These changes and others are expected to shake up the temporary worker system is significant ways, although their likely impact on Japan’s broader economy is not yet clear. However, we can certainly expect to see more important legislation as Prime Minister Abe’s economic reforms move forward.

HiResA good business plan involves consideration of both short-term and long-term goals. Your plans should do the same for your management and business employees; getting them into the U.S. as you start or grow your business, and keeping the organization properly staffed as it succeeds. This occasional blog provides guidance regarding some of the most common and important employment-based U.S. immigration options.  

Today’s blog focuses on an employment-based immigration option available to citizens of particular countries; in this case, Japan. I will follow up with additional information about these options for other countries in the future.

iStock_000040646252_LargeWill recent international laws impact the role of women in business? Can a country legislate the role of women in corporations?

In the last week, two countries reportedly adopted new laws to increase women’s role in companies.

Japan’s Law on Promoting Women’s Role in the Workplace

In the last week, two countries reportedly adopted new laws to increase women’s role in companies.

On Aug. 28th, the Japanese parliament approved a bill aimed at promoting and enhancing women’s role in the workplace. Companies with over 300 employees must analyze their current status and set numerical targets for promoting and employing women.

The analysis must consider various aspects of women’s participation in a business:

1) The ratio of women in recruitment;

2) The difference between genders in the duration of employment;

3) The working hours for women;

4) The ratio of women in management positions; and

5) Other aspects of women’s participation.

Companies must then establish numerical targets for at least one of these aspects of the operations in their action plans to be implemented beginning April 1, 2016. Their plans must be made public. The law also calls for creating an environment where women can balance work and family.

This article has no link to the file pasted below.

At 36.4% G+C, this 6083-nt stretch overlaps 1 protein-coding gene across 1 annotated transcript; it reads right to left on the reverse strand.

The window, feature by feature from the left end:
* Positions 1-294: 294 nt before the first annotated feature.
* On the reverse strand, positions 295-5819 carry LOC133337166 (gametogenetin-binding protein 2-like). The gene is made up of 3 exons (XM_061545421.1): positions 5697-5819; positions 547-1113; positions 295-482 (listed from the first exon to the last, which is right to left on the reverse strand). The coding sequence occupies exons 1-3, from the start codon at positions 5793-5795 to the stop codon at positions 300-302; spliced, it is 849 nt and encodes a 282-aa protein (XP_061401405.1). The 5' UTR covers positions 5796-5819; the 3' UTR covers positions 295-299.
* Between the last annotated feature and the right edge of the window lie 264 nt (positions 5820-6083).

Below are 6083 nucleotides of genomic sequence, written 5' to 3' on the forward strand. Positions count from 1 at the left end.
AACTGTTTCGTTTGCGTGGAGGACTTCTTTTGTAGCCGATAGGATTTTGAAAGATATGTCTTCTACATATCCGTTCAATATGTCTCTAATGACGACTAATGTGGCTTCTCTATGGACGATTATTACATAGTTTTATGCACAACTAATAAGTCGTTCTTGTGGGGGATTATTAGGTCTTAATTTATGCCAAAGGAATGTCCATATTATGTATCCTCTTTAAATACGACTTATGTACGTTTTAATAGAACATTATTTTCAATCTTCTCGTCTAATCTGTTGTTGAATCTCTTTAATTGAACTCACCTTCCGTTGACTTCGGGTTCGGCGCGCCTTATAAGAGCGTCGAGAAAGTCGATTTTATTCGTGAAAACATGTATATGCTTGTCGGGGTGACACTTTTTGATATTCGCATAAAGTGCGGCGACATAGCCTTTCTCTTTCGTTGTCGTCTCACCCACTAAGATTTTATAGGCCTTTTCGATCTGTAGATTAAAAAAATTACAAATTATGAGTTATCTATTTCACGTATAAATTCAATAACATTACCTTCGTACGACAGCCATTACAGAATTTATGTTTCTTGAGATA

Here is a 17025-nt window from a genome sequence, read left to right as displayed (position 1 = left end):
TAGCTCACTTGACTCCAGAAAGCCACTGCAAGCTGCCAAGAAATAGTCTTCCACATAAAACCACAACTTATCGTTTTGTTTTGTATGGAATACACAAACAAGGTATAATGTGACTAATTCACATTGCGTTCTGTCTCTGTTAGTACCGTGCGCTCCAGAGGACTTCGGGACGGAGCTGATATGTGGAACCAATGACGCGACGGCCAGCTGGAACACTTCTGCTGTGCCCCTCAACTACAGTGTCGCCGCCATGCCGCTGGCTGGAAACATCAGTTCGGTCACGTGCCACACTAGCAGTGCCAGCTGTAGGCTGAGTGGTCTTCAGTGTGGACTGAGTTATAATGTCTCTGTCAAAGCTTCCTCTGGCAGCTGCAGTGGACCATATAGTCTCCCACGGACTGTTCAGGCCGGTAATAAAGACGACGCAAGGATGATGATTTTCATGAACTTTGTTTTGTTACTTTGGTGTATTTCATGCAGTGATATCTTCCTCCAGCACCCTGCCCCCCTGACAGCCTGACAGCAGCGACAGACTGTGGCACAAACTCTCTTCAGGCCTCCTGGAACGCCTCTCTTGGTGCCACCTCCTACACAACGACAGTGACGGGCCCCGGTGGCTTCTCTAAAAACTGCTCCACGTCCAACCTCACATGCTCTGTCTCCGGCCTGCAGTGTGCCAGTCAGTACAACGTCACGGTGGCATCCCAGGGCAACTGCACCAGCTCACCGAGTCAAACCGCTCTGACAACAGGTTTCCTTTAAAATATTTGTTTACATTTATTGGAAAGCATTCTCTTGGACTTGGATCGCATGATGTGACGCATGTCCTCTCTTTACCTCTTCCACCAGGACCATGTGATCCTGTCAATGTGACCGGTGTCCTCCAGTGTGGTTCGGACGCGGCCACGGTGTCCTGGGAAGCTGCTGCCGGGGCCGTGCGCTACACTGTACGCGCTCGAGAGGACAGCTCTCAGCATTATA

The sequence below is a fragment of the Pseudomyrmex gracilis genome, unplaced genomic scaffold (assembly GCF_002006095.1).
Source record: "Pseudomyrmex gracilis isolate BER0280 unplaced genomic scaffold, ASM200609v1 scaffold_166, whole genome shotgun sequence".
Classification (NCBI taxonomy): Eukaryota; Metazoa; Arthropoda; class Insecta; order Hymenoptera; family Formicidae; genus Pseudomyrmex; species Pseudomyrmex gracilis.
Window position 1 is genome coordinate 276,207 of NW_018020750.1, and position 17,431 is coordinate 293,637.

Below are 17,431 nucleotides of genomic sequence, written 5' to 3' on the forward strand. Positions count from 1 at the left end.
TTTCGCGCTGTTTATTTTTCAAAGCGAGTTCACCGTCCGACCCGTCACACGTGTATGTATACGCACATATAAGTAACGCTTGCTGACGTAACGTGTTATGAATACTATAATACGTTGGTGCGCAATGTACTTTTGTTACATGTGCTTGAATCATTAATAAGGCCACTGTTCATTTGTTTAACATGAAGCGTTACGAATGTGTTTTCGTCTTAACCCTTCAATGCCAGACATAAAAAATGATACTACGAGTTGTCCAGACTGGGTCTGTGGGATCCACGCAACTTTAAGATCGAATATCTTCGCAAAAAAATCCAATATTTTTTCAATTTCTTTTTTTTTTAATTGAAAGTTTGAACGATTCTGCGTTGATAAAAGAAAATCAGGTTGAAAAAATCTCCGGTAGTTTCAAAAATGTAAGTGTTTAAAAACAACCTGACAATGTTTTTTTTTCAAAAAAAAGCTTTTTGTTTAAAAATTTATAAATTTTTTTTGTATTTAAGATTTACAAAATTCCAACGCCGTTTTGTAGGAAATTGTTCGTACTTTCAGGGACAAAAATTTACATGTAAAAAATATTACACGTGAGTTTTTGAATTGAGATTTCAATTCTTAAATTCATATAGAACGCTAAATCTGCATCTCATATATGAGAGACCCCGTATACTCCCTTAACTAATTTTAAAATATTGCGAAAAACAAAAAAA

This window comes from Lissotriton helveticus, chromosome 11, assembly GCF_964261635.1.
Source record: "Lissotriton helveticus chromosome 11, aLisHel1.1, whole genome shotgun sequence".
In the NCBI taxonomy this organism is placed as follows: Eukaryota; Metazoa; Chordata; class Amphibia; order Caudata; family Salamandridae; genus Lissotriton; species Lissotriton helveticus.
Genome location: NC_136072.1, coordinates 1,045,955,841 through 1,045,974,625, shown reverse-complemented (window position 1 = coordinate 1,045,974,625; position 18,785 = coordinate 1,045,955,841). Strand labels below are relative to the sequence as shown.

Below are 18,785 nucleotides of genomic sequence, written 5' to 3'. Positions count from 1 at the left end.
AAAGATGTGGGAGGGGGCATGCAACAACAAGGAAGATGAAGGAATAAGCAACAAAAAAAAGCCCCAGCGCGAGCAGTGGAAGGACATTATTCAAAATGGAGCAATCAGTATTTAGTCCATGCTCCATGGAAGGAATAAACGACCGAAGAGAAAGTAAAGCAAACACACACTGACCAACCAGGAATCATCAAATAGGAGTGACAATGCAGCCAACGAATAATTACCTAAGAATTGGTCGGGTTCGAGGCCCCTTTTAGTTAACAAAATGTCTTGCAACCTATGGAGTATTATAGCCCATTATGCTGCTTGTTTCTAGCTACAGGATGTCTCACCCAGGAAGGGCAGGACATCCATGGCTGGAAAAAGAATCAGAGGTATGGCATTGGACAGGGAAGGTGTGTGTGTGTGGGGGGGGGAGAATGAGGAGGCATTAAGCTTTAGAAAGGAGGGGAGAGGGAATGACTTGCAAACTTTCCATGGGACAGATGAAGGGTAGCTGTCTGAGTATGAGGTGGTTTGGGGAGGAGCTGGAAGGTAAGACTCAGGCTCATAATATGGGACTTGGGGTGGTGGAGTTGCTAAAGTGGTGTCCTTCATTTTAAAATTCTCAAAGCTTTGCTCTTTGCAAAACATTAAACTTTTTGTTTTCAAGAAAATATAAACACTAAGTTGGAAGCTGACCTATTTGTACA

Others are also impacted by the law. The new law imposes similar obligations on central and local governments. Companies with 300 or fewer employees are also required to make efforts to comply with the law, but without any set process.

Although there are no mandatory numerical goals and no penalties for anyone, the law is viewed as a significant development. The Japan Institute for Labor Policy and Training, reports that women make up 11 percent in management positions in 2013. This law aims to increase that number.

Germany’s Law on Requiring Women on Boards

Similarly, last week, Germany passed a law requiring public companies to give 30 percent of board seats to women. In companies on the S&P 500, women represent under 20 percent of the directors. Even in England, where there has been a concerted, voluntary effort to increase the number of women on boards, called the 30% Club, the New York Times recently reported in "Women on Boards: Where the U.S. Ranks" that the boards of Britain’s biggest stock index companies are only 23 percent female. This phenomenon persists, despite studies such as that from David A. Carter, Frank D'Souza, Betty J. Simkins & W. Gary Simpson, indicating that gender and ethnic diversity on boards has a significantly positive effect on return on investment, (See, The Gender and Ethnic Diversity of U.S. Boards and Board Committees and Performance, 18 CORP. GOVERNANCE: AN INT'L REV. 396, 400 (2010).)

Will these laws make positive change for corporations by allowing firms to explore any benefits of greater numbers of women in the corporate world or will laws mandating such change just be an ineffective annoyance?

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About Us
Foster Garvey’s International practice group comprises a cross-disciplinary group of attorneys practicing in areas ranging from business transactions, immigration, maritime, government regulatory work, transportation and logistics and estate planning. The group members include bilingual and multicultural attorneys who are well-versed in handling these subject matters in a cross-border context. A number of attorneys have been actively practicing in the international arena since the early 1970s.